Madhav Jha (Arjun Kapoor) is a rural guy from Bihar who gets admission in St. Stephen’s College, New Delhi through sports quota. He doesn’t like the obsession for English speaking in the college (he himself is poor in it) and decides not to stay there till he meets Riya Somani (Shraddha Kapoor), a rich and beautiful girl. Madhav and Riya befriend through their love for basketball and start spending time together during which Madhav falls in love with her.
But does Riya feel the same? Can she ever accept a backward person like Madhav? What has fate stored in for both of them?
Positive points: –
- The music of the film is excellent and probably the only other thing (apart from the performances) that keeps the film alive.
- Arjun Kapoor’s simplistic and heartfelt performance along with a sterling show by Vikrant Massey keep you hooked up to the film.
- Madhav’s search for Riya towards the end is also good and gives the flick its much needed emotional moment.
Negative points: –
- An illogical script with illogical characters behaving illogically throughout the runtime is a yawn-yawn recipe for movie making. Duh!
- Mohit Suri’s below average direction and his lack of insight as a movie maker makes an idiotic story look even more nonsensical (I don’t know for good or not).
- Abysmal VFX viz the Bill Gates’ sequence shows how backward Indian cinema is in case of visual and special effects even after the release of Bahubali 2.
- Finally, the thing which I hate to say but I have to, ie the movie is clichéd. There is nothing special or new in it except the concept of Half Girlfriend (which isn’t any meaty either).
Direction, Script and Other Technicalities: –
It’s time that Mohit Suri took a long break from directing and spend some time holidaying with his family (just a suggestion, it’s his wish what he wants to do, *sticks tongue out*). I can’t understand even after directing so many movies for over a decade, how he can show such a lack of skill and insight in the most important department of movie making. Probably he along with cinematographer Vishnu Rao didn’t set and figure out how to manage the scenes when resources are lacking. For an instance, when Riya is teaching her daughter to put the (basket)ball into the basket, we can see the tiny girl holding a tiny ball. But when the ball falls into the basket, it’s much larger and even the height of the same from the ground is much higher which is impossible for a tiny girl like her to throw the ball into. This doesn’t need a scientific brain Mr. Suri, one just needs common sense to visualize this!
Tushar Hiranandani’s screenplay and Ishita Moitra Udhwani’s dialgoues not only lack sense but also a zeal to induce the audiences’ interest in the story. The film not only lacked maturity in story telling but also an adequate and proper character development. We can even see idiotic montages like Madhav explaining a New Yorkian bouncer (or a bar guard, I don’t want to be rude on them honestly) in Hindi about his love for Riya so that the latter would let him in, which he did! Bleh indeed!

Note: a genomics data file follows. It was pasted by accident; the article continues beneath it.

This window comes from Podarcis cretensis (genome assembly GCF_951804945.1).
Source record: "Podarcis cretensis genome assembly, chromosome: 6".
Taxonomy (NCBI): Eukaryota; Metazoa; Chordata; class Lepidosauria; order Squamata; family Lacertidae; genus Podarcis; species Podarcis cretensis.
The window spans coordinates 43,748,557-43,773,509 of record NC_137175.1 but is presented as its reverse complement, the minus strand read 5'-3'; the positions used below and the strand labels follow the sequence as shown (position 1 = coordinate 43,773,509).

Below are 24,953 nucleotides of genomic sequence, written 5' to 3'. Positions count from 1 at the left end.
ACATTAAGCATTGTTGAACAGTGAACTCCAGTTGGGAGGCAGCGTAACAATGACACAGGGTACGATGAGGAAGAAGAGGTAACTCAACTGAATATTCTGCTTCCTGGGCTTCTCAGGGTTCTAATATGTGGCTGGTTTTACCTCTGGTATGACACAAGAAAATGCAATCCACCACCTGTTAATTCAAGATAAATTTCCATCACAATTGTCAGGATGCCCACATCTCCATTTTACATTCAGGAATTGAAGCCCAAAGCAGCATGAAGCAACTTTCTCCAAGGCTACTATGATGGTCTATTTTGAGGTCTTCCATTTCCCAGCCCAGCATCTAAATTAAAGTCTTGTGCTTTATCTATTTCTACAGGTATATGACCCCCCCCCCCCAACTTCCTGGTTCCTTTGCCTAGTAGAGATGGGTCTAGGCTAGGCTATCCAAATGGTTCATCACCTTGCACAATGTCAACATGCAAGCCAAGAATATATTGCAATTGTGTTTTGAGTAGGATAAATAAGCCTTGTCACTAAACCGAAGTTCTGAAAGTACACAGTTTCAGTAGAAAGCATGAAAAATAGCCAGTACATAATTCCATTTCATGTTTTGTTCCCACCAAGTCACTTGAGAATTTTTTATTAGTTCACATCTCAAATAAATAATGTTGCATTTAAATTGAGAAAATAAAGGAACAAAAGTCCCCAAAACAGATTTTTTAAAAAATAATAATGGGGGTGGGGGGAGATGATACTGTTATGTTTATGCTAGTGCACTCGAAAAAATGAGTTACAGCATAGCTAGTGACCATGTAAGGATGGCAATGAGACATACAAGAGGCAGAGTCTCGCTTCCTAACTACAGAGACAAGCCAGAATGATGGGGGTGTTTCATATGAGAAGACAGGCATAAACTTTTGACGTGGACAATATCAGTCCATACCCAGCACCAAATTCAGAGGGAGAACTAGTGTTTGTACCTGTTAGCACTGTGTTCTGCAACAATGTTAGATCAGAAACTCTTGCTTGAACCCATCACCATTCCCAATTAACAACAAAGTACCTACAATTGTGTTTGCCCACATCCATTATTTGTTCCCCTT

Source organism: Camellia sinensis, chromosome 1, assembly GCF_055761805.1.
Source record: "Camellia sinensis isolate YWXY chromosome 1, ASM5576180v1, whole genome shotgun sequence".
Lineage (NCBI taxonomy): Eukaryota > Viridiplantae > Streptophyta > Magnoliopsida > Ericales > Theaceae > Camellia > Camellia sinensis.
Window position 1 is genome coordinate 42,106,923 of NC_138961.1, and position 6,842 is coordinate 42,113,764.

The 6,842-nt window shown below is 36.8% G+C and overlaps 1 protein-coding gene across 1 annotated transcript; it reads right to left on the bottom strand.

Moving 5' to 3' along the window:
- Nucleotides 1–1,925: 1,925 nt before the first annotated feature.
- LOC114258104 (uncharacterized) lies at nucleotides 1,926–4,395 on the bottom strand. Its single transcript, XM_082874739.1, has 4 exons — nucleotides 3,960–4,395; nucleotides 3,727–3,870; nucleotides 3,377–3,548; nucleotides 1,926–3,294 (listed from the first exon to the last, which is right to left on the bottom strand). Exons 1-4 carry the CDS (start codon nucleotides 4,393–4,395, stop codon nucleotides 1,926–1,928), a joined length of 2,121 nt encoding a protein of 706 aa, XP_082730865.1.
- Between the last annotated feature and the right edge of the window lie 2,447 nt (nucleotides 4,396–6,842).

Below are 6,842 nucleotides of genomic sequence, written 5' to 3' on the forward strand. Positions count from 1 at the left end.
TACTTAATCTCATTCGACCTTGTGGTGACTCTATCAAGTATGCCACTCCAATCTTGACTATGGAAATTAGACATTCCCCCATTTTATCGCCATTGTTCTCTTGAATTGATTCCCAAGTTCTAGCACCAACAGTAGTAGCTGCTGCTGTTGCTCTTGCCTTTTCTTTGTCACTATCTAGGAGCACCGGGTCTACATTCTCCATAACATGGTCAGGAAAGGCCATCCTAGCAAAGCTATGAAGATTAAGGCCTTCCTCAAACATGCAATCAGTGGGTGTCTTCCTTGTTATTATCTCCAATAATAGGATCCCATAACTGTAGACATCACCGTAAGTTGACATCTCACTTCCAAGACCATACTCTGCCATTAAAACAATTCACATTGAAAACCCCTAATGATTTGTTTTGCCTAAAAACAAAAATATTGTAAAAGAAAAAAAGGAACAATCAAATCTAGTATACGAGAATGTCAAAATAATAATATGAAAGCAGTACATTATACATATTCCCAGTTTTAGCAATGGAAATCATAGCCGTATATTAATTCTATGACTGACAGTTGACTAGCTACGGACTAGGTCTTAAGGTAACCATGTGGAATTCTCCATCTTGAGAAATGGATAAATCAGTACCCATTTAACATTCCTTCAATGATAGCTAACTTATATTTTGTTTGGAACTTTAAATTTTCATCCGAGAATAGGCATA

Now coming to my favourite of all in which Bollywood makers exclaim “Myself from village area” – The VFX department. I could have forgotten the fake basketball dump but Mr. Bill Gates ruined everything (not himself literally) and eventhough the sequence involving his character was supposed to be an emotional one, the shoddy VFX catastrophically destroyed not just the intensity of the sequence, but also the last residual respect we had for Mohit Suri and his team. Long way to go Bollywood!
The only thing in the technicalities that worked well for the movie was its soulful music, both in its soundtrack and its background music. The songs have not only been composed beautifully but have been used in the movie quite effectively. If Half Girlfriend has life in it, it’s because of its songs to a magnanimous extent.
Vikrant Massey shines in his (sadly) short stint. His acting is extremely dynamic as he shifts between opposite poles of emotions easily in the same montage several times. If given ample opportunities, he can perform better than half our younger generation heroes and we hope badly that it happens. Jai Mahishmati!
Arjun Kapoor too is lovely in the avatar of a simpleton Madhav. He dominates the sequences towards the end while portraying a broken person and we have to appreciate his efforts. Had it not been for his act, the climax wouldn’t have been as good as it was (apparently). His chemistry with Massey is even better than that with Shraddha.
Shraddha Kapoor has definitely evolved as an actor and we saw the change in Ok Jaanu but she still has a long way to go. She was still good in her emotional outbreak scene but she should realise that she could be a hell lot better.
Final Verdict: –
Even after some dedicated performances and delectable music, Half Girlfriend is nothing but a sheer disappointment for movie goers. However, I do feel the dukhi aatmas all over India can find it likeable but again, if you want to see it anyway, better wait for the torrents rather than going to any theatre.